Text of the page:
I don’t like the PCOS because I don’t know if it correctly and accurately recorded my votes.
Republic Act No. 9369 (RA 9369), or the law that authorizes the Commission on Elections (Comelec) to use an automated election system in the conduct of our elections, identifies two technologies that may be used for voting: (a) paper-based voting system which scans paper ballots on which the voter has indicated his choices by shading geometrical figures placed beside the names of the candidates of his choice and (b) direct recording electronic election system which allows the recording of votes by means of a virtual ballot displayed on screen and the selection is made by a voter via physical buttons or virtual buttons on a touchscreen.
RA 9369 also prescribes a set of minimum system capabilities, one of which is the voter verified paper audit trail or VVPAT. The VVPAT is a means by which the voter is enabled to check and verify if the voting machine correctly and accurately recorded his votes.
One of the basic functions of either technology is as a data entry machine. As a data entry machine, the voting machine is used to enter a voter’s selections. In the case of the paper-based voting system, the voter enters his selections into the voting machine using a paper ballot. In the case of the direct recording electronic election system, the voter enters his selection via a touchscreen. A vote record which holds the voter selections is created after the ballot is cast.
An essential step in the data entry process, which comes before the posting of data entered for processing, is to verify the correctness and accuracy of the data entered. The framers of the law recognized this essential step and prescribed the provision of the VVPAT in the voting technology to be used.
The voting technology used in the 2010 and 2013 elections is the paper-based voting system which is locally referred to as the PCOS or the Precinct Count Optical Scan. The voting machine could have been programmed to generate a printout of the voter selections, which is essentially the VVPAT. Alternatively, the vote selections could have been displayed on screen. But the Comelec chose not to require the supplier Smartmatic-TiM to provide a VVPAT in the PCOS.
In not requiring the VVPAT, the Comelec argued that the ballot is the accurate record of the vote selections. But the ballot cannot serve the function of the VVPAT. The keyword in the term “voter verified paper audit trail” is “audit” which synonymously refers to inspection, scrutiny, examination, or verification. So, what is there to audit? This writer started this piece with a statement, “I don’t like the PCOS because I don’t know if it correctly and accurately recorded my votes.” The need to know if the vote record accurately reflects the vote selections on the ballot justifies why the PCOS should have been provided with a VVPAT.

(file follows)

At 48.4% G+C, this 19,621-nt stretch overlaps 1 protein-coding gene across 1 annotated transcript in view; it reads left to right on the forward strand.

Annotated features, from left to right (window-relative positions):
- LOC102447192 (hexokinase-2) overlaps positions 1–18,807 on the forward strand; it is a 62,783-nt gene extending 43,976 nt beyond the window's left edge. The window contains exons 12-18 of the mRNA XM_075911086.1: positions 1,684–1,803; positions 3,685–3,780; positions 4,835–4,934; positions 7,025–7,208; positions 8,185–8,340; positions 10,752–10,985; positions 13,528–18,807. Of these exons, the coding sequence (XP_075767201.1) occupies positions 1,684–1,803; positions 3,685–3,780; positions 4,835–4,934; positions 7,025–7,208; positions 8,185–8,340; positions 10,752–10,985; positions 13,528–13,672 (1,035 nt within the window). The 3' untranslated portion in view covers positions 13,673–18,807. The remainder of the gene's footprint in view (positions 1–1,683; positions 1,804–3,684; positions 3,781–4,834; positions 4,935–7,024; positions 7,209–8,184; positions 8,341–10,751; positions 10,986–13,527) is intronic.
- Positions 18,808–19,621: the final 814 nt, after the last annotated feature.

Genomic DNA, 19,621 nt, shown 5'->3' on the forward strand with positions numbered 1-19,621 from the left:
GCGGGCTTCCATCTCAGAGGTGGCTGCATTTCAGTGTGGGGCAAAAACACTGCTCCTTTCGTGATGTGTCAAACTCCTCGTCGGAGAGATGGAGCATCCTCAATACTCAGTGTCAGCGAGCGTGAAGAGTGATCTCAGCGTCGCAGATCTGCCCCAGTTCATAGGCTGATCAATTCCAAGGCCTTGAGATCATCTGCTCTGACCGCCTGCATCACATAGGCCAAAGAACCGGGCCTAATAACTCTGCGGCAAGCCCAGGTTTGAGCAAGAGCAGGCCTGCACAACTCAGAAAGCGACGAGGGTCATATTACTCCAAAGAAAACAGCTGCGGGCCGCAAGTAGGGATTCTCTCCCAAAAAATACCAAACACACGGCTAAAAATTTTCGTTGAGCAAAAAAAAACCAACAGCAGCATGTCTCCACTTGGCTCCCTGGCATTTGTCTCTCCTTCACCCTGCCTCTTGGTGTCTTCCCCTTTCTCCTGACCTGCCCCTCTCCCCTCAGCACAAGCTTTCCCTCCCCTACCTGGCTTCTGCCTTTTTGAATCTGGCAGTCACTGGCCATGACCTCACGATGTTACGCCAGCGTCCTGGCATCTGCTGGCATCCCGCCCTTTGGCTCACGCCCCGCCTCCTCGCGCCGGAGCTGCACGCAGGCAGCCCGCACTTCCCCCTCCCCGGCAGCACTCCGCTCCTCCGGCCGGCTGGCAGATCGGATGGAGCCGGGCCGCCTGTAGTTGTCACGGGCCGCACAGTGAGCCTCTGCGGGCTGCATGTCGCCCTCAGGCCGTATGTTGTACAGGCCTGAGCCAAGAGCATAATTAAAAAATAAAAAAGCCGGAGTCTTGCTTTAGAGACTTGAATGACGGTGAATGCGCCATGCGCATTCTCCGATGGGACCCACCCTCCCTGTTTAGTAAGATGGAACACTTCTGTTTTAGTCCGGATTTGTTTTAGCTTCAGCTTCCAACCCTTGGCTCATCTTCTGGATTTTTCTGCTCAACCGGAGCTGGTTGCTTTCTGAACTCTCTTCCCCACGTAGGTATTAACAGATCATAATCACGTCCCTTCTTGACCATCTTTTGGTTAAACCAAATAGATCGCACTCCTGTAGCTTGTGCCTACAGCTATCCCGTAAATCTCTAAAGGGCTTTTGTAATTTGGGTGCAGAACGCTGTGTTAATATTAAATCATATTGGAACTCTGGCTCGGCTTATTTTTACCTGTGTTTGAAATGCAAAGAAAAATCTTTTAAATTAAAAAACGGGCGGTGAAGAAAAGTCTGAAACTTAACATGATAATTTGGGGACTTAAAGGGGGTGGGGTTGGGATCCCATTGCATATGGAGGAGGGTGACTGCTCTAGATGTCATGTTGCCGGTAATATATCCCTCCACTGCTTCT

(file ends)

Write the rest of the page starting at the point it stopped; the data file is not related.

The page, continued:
The paper ballot cannot be used to verify if the voting machine correctly and accurately recorded the vote selections. If so, this would call for the opening of the ballot box and the data file that holds the vote records in the voting machine storage medium. Then, there must be a facility to display the vote records and each paper ballot will have to be compared with the vote records in order to find the corresponding vote record. It will be a tedious and taxing process. As far as this writer knows, there are only three instances when the ballot box may be opened: (1) for the purpose of counting the votes after polls had been closed, (2) for the purpose of conducting a recount arising out of an election protest, and (3) if the particular PCOS machine, as provided by law, has been selected for the conduct of the Random Manual Audit.
A problem may arise if the VVPAT does not match the voter selection.
In the 2010 and 2013 elections, the voter had no opportunity to correct or change his selections since a replacement ballot was not provided.
In the case of the direct recording electronic, as long as the voter has not pressed the cast button, he still has the opportunity to correct or change his selections.
A vote recording problem may be indicated if, after correcting his selections, the VVPAT still does not match voter’s selection.
In such event the ballot may be set aside for “exception processing,” a practice in the IT industry which will be discussed next time.
Let’s face IT. The VVPAT is one of the safeguards prescribed by the framers of the law which the Comelec chose to ignore. The Comelec perhaps expected the voters to blindly trust the automated election system it implemented in 2010 and 2013.